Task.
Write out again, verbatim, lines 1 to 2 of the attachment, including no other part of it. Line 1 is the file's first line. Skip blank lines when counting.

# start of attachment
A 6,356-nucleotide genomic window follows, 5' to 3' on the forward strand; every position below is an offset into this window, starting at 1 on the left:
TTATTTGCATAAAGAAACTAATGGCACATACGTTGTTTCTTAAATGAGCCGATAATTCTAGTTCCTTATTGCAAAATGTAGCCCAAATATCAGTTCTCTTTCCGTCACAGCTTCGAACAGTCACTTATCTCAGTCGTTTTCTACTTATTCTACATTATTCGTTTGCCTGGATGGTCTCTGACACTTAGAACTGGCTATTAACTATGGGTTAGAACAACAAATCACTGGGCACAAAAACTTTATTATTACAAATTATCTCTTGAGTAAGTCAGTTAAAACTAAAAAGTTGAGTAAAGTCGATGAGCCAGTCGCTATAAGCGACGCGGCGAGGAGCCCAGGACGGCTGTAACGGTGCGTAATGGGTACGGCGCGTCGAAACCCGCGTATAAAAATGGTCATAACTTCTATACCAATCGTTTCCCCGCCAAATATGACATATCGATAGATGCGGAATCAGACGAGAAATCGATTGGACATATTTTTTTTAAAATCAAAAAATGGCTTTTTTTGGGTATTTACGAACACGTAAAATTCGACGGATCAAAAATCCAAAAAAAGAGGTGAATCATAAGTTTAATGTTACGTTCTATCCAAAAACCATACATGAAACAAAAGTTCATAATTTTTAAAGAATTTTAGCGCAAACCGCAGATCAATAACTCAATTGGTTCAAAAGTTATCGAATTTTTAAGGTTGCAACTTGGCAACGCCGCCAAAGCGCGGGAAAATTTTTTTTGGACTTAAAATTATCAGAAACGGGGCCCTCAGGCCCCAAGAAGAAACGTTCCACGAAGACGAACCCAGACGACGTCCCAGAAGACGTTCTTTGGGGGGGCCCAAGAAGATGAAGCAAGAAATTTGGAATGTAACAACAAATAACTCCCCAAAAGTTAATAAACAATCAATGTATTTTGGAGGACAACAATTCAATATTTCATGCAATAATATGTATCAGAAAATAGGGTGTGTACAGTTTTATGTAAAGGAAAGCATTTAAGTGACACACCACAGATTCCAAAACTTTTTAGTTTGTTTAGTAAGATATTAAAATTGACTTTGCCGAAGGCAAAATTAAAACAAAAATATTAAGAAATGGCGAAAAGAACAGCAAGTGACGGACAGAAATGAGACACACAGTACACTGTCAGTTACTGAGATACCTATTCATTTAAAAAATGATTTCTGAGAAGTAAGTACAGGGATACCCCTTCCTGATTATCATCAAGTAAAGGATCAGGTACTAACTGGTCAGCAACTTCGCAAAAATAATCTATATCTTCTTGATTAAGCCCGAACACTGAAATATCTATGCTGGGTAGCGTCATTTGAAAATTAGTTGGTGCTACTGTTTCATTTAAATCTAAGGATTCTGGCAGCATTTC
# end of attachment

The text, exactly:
A 6,356-nucleotide genomic window follows, 5' to 3' on the forward strand; every position below is an offset into this window, starting at 1 on the left:
TTATTTGCATAAAGAAACTAATGGCACATACGTTGTTTCTTAAATGAGCCGATAATTCTAGTTCCTTATTGCAAAATGTAGCCCAAATATCAGTTCTCTTTCCGTCACAGCTTCGAACAGTCACTTATCTCAGTCGTTTTCTACTTATTCTACATTATTCGTTTGCCTGGATGGTCTCTGACACTTAGAACTGGCTATTAACTATGGGTTAGAACAACAAATCACTGGGCACAAAAACTTTATTATTACAAATTATCTCTTGAGTAAGTCAGTTAAAACTAAAAAGTTGAGTAAAGTCGATGAGCCAGTCGCTATAAGCGACGCGGCGAGGAGCCCAGGACGGCTGTAACGGTGCGTAATGGGTACGGCGCGTCGAAACCCGCGTATAAAAATGGTCATAACTTCTATACCAATCGTTTCCCCGCCAAATATGACATATCGATAGATGCGGAATCAGACGAGAAATCGATTGGACATATTTTTTTTAAAATCAAAAAATGGCTTTTTTTGGGTATTTACGAACACGTAAAATTCGACGGATCAAAAATCCAAAAAAAGAGGTGAATCATAAGTTTAATGTTACGTTCTATCCAAAAACCATACATGAAACAAAAGTTCATAATTTTTAAAGAATTTTAGCGCAAACCGCAGATCAATAACTCAATTGGTTCAAAAGTTATCGAATTTTTAAGGTTGCAACTTGGCAACGCCGCCAAAGCGCGGGAAAATTTTTTTTGGACTTAAAATTATCAGAAACGGGGCCCTCAGGCCCCAAGAAGAAACGTTCCACGAAGACGAACCCAGACGACGTCCCAGAAGACGTTCTTTGGGGGGGCCCAAGAAGATGAAGCAAGAAATTTGGAATGTAACAACAAATAACTCCCCAAAAGTTAATAAACAATCAATGTATTTTGGAGGACAACAATTCAATATTTCATGCAATAATATGTATCAGAAAATAGGGTGTGTACAGTTTTATGTAAAGGAAAGCATTTAAGTGACACACCACAGATTCCAAAACTTTTTAGTTTGTTTAGTAAGATATTAAAATTGACTTTGCCGAAGGCAAAATTAAAACAAAAATATTAAGAAATGGCGAAAAGAACAGCAAGTGACGGACAGAAATGAGACACACAGTACACTGTCAGTTACTGAGATACCTATTCATTTAAAAAATGATTTCTGAGAAGTAAGTACAGGGATACCCCTTCCTGATTATCATCAAGTAAAGGATCAGGTACTAACTGGTCAGCAACTTCGCAAAAATAATCTATATCTTCTTGATTAAGCCCGAACACTGAAATATCTATGCTGGGTAGCGTCATTTGAAAATTAGTTGGTGCTACTGTTTCATTTAAATCTAAGGATTCTGGCAGCATTTC